Vietnam : Results-Based Rural Water Supply and Sanitation under the National Target Program

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Ratings for the Results-Based Rural Water Supply and Sanitation under the National Target Program project are as follows: Outcome was highly satisfactory, Bank performance was highly satisfactory, and Quality of monitoring and evaluation was substantial. The RWSS PforR’s experience suggests the following lessons: (i) PforR Show MoreRatings for the Results-Based Rural Water Supply and Sanitation under the National Target Program project are as follows: Outcome was highly satisfactory, Bank performance was highly satisfactory, and Quality of monitoring and evaluation was substantial. The RWSS PforR’s experience suggests the following lessons: (i) PforR design needs to be closely aligned with national policies and regulations, particularly regarding financial management. (ii) PforR design and implementation need to exercise equity and inclusivity in targeting beneficiaries to avoid selection bias against hard-to-reach ethnic and the poorest minorities and to reduce their vulnerability in the long term. (iii) The existence of an enabling environment for private participation could enhance the effectiveness of PforRs.

Panama : First, Second, and Third Programmatic Fiscal Management and Efficiency of Expenditures Development Policy Loan

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Ratings for the First, Second, and Third Programmatic Fiscal Management and Efficiency of Expenditures Development Policy Loans are as follows: Outcome was satisfactory, Risk to development outcome was not applicable, Bank performance was moderately satisfactory, and Borrower performance was not applicable. This assessment Show MoreRatings for the First, Second, and Third Programmatic Fiscal Management and Efficiency of Expenditures Development Policy Loans are as follows: Outcome was satisfactory, Risk to development outcome was not applicable, Bank performance was moderately satisfactory, and Borrower performance was not applicable. This assessment offers the following lessons: (i) Development policy financing design requires realism and clarity about risks to implementation, and (ii) Social protection reform in Panama was a matter of political will rather than resource availability.

Tanzania : First Business Environment and Competitiveness for Jobs Development Policy Operation

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Ratings for the First Business Environment and Competitiveness for Jobs Development Policy Operation are as follows: Outcome was moderately unsatisfactory, and Bank performance was moderately unsatisfactory. This assessment offers the following lessons: (i) Although informed risk taking is a feature of DPOs that incorporate Show MoreRatings for the First Business Environment and Competitiveness for Jobs Development Policy Operation are as follows: Outcome was moderately unsatisfactory, and Bank performance was moderately unsatisfactory. This assessment offers the following lessons: (i) Although informed risk taking is a feature of DPOs that incorporate difficult reforms, the associated risks of the BEFJ programmatic series in Tanzania were not clearly acknowledged. (ii) In Tanzania, complex operations that span several ministries may strain the capacity of government counterparts. More focused operations that require less coordination could well be more effective. (iii) Relying predominantly on the Doing Business indicators to identify reform priorities missed addressing some of the most important priorities.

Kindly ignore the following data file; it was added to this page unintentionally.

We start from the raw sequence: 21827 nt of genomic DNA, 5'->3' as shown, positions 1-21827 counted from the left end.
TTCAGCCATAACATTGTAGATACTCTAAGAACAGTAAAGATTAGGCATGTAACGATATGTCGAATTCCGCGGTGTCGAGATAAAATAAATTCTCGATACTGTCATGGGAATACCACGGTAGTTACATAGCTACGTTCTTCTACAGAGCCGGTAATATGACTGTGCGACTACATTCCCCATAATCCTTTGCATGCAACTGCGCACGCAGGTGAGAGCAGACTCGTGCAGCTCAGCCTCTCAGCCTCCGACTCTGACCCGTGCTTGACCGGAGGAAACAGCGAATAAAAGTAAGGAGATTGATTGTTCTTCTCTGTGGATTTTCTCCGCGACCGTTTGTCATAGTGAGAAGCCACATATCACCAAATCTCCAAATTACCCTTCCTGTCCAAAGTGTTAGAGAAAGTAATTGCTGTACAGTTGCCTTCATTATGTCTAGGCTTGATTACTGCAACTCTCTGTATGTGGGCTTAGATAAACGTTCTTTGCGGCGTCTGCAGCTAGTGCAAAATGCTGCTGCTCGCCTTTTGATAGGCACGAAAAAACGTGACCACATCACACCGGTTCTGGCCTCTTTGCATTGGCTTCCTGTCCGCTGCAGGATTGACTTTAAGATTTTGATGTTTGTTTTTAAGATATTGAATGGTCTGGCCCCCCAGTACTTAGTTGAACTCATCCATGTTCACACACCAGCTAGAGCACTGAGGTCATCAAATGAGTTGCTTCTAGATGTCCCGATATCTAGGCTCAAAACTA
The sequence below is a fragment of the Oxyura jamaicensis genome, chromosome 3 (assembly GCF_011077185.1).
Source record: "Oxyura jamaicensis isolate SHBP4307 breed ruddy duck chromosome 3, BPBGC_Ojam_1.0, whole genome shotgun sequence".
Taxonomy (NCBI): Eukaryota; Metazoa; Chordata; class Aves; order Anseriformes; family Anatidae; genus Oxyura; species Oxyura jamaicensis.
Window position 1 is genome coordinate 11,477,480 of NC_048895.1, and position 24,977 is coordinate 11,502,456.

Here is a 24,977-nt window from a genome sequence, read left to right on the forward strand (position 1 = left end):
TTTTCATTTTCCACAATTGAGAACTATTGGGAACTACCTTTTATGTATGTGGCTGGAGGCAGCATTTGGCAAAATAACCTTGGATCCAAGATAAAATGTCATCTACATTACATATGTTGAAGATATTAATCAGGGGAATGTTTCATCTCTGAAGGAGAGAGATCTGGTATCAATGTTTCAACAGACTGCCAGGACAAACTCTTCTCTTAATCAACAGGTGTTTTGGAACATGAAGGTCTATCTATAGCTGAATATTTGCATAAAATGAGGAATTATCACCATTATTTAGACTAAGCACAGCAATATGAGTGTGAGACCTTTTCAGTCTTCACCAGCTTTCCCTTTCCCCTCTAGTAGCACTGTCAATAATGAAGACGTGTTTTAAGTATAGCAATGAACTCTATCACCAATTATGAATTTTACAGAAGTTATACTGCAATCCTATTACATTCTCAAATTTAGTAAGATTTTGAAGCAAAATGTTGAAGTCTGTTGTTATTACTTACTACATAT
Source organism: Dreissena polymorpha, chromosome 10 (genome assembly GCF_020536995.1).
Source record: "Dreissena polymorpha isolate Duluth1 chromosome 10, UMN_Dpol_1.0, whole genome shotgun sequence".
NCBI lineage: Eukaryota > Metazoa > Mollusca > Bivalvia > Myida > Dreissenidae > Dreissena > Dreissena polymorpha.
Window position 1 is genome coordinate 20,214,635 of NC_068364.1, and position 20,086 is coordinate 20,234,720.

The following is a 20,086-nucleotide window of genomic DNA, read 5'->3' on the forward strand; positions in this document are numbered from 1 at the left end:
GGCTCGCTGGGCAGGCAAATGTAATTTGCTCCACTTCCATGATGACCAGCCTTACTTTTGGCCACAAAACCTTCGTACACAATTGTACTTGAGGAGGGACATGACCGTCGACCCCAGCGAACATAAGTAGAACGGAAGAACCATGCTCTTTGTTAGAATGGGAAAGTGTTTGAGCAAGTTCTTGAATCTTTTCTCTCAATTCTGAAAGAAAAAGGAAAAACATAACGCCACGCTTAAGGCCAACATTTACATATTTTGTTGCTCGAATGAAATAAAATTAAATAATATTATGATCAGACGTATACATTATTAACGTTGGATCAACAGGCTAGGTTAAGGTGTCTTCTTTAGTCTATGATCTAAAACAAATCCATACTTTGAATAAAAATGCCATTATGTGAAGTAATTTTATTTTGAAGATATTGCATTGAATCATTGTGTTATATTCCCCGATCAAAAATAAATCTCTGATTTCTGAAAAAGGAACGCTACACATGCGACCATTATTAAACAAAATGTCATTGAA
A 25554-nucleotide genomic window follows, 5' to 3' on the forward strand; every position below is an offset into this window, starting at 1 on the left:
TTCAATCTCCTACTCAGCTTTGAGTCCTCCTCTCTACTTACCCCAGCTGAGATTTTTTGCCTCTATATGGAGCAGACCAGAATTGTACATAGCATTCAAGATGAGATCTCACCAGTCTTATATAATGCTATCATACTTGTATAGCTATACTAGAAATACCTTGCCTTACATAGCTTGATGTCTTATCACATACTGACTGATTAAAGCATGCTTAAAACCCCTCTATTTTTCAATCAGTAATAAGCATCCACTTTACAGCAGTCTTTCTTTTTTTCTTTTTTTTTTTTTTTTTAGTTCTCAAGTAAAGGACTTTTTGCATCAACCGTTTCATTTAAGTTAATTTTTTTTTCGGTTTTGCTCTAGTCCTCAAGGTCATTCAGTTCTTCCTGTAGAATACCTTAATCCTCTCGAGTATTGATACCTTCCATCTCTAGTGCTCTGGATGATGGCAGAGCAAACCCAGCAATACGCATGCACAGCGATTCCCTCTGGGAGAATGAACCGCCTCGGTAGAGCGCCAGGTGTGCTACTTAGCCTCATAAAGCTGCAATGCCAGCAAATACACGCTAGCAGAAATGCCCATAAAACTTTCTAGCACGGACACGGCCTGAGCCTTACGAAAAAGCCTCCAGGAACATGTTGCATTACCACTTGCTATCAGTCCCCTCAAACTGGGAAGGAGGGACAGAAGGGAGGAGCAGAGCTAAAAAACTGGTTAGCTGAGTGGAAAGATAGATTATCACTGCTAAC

Malawi : Nutrition and HIV/AIDS Project

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Ratings for the Nutrition and HIV/AIDS Project are as follows: Outcome was moderately unsatisfactory, Overall efficacy was modest, Bank performance was moderately unsatisfactory, and Quality of monitoring and evaluation were modest/negligible. This assessment offers the following five lessons and recommendations: (i) While Show MoreRatings for the Nutrition and HIV/AIDS Project are as follows: Outcome was moderately unsatisfactory, Overall efficacy was modest, Bank performance was moderately unsatisfactory, and Quality of monitoring and evaluation were modest/negligible. This assessment offers the following five lessons and recommendations: (i) While the care group model might be a viable option for nutrition communication and potential behavior change, it is critical to focus on the conditions that can make the model successful. (ii) Developing community-based activities at a large scale takes time and continuous support and it is fundamental to adequately estimate the time and resources needed for full implementation. (iii) The care group model requires intensive stakeholder engagement and sensitivity to the social context. (iv) To track output delivery and expected change, the PDO, results framework, and indicators need to be well tailored. (v) Project structures that are sufficiently flexible to adjust to donor and government needs, help implementation and achievement of results In the HIV/AIDS component, the project adeptly responded to shifts in donor funding commitments to ensure efficient deployment of project resources in needed areas.

Mongolia : Sustainable Livelihoods Project and Second Sustainable Livelihoods Project